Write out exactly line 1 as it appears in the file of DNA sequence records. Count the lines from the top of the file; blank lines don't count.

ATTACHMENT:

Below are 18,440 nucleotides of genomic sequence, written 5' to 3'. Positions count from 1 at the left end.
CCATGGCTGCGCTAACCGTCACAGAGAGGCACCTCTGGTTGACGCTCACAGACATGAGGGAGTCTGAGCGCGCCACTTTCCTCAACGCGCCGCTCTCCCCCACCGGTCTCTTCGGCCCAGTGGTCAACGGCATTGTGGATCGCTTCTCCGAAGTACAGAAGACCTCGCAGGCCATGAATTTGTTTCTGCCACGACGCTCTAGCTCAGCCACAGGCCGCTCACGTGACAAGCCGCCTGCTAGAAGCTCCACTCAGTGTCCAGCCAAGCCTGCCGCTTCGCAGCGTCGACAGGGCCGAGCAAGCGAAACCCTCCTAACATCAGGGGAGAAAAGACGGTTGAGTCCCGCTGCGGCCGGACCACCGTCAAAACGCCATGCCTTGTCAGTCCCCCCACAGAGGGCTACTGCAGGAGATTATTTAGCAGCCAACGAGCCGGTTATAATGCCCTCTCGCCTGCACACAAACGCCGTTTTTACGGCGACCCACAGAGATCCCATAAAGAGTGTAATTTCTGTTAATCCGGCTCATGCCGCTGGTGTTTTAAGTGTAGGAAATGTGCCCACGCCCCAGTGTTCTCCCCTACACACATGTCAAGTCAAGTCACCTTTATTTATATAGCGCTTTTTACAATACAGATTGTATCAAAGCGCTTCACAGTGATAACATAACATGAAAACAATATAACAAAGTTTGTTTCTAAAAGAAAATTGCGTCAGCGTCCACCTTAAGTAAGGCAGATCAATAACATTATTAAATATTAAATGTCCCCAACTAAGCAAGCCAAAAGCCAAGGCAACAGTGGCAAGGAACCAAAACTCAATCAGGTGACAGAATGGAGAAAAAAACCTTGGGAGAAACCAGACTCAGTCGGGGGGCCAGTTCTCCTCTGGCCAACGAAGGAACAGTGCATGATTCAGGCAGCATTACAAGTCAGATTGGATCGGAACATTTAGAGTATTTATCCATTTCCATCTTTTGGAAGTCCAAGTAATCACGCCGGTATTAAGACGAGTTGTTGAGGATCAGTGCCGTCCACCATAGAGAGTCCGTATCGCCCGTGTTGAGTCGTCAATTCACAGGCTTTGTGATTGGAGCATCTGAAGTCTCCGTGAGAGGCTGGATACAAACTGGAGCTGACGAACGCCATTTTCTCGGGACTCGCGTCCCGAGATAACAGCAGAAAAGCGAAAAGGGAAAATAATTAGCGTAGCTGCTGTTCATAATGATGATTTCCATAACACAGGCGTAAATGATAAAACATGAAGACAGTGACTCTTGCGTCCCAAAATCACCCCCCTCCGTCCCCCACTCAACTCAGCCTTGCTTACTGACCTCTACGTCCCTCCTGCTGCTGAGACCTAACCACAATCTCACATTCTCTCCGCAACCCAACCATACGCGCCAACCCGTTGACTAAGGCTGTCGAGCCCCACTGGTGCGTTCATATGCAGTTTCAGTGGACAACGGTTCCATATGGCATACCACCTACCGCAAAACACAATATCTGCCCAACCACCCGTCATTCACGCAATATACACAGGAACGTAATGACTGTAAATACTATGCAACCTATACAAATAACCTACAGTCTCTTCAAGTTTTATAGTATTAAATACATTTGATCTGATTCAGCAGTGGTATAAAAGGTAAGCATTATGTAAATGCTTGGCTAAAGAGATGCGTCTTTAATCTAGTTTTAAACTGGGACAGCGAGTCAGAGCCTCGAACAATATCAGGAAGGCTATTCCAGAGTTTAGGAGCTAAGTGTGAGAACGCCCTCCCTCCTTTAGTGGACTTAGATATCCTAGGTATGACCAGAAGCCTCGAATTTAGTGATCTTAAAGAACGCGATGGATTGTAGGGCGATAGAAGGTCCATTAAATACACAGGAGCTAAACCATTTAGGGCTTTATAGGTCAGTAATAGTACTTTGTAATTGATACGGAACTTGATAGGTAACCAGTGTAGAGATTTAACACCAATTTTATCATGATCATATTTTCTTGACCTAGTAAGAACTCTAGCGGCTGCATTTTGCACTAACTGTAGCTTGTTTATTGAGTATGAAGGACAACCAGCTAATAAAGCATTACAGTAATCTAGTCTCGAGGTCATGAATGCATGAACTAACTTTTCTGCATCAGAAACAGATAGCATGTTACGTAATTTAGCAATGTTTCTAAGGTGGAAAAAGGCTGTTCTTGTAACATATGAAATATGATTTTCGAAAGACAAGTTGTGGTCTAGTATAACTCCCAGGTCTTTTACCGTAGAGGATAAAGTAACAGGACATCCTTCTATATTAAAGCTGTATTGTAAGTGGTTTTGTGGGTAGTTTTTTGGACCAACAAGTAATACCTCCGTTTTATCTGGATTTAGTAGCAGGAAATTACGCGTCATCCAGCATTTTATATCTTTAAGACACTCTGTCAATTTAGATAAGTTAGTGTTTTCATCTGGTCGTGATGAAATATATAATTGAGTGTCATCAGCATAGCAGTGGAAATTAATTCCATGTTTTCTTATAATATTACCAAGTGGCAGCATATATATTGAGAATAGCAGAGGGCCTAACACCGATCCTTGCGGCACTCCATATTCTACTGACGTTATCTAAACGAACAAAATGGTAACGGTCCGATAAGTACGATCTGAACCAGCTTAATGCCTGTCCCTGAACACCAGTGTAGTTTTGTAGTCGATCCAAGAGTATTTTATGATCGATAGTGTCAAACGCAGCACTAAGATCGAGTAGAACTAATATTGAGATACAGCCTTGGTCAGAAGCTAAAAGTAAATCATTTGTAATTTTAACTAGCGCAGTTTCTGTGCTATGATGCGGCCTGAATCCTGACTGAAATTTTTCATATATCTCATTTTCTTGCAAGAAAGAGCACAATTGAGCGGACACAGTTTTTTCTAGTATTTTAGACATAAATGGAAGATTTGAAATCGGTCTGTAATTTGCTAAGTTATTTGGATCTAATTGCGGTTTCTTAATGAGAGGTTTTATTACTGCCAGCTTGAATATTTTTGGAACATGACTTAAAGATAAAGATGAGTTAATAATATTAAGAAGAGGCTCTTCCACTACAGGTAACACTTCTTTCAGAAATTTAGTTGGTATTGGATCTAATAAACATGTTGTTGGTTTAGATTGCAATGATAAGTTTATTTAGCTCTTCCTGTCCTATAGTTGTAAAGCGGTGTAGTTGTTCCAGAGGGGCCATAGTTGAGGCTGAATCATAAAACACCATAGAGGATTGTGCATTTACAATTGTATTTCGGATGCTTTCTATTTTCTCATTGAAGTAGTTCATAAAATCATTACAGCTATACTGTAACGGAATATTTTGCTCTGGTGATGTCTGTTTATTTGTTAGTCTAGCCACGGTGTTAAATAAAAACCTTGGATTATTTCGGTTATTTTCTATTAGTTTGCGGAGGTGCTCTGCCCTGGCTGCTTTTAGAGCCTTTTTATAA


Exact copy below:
Below are 18,440 nucleotides of genomic sequence, written 5' to 3'. Positions count from 1 at the left end.